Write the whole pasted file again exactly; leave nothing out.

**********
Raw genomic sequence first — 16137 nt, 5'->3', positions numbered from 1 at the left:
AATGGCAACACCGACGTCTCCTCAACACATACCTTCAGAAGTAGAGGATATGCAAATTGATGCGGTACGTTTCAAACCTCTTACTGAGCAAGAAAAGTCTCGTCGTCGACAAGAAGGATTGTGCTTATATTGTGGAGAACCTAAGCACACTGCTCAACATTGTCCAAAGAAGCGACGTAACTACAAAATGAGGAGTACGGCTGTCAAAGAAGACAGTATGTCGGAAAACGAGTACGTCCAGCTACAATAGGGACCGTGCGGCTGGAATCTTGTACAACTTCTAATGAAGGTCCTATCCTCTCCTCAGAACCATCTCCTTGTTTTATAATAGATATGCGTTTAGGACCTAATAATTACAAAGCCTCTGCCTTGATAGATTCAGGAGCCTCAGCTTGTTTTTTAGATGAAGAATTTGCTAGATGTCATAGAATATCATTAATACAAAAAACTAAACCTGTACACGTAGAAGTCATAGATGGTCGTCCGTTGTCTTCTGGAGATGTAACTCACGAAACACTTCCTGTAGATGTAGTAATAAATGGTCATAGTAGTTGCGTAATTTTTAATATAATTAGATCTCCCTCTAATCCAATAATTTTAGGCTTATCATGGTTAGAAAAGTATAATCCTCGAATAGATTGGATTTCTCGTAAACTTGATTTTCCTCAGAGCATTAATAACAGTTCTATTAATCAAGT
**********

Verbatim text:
Raw genomic sequence first — 16137 nt, 5'->3', positions numbered from 1 at the left:
AATGGCAACACCGACGTCTCCTCAACACATACCTTCAGAAGTAGAGGATATGCAAATTGATGCGGTACGTTTCAAACCTCTTACTGAGCAAGAAAAGTCTCGTCGTCGACAAGAAGGATTGTGCTTATATTGTGGAGAACCTAAGCACACTGCTCAACATTGTCCAAAGAAGCGACGTAACTACAAAATGAGGAGTACGGCTGTCAAAGAAGACAGTATGTCGGAAAACGAGTACGTCCAGCTACAATAGGGACCGTGCGGCTGGAATCTTGTACAACTTCTAATGAAGGTCCTATCCTCTCCTCAGAACCATCTCCTTGTTTTATAATAGATATGCGTTTAGGACCTAATAATTACAAAGCCTCTGCCTTGATAGATTCAGGAGCCTCAGCTTGTTTTTTAGATGAAGAATTTGCTAGATGTCATAGAATATCATTAATACAAAAAACTAAACCTGTACACGTAGAAGTCATAGATGGTCGTCCGTTGTCTTCTGGAGATGTAACTCACGAAACACTTCCTGTAGATGTAGTAATAAATGGTCATAGTAGTTGCGTAATTTTTAATATAATTAGATCTCCCTCTAATCCAATAATTTTAGGCTTATCATGGTTAGAAAAGTATAATCCTCGAATAGATTGGATTTCTCGTAAACTTGATTTTCCTCAGAGCATTAATAACAGTTCTATTAATCAAGT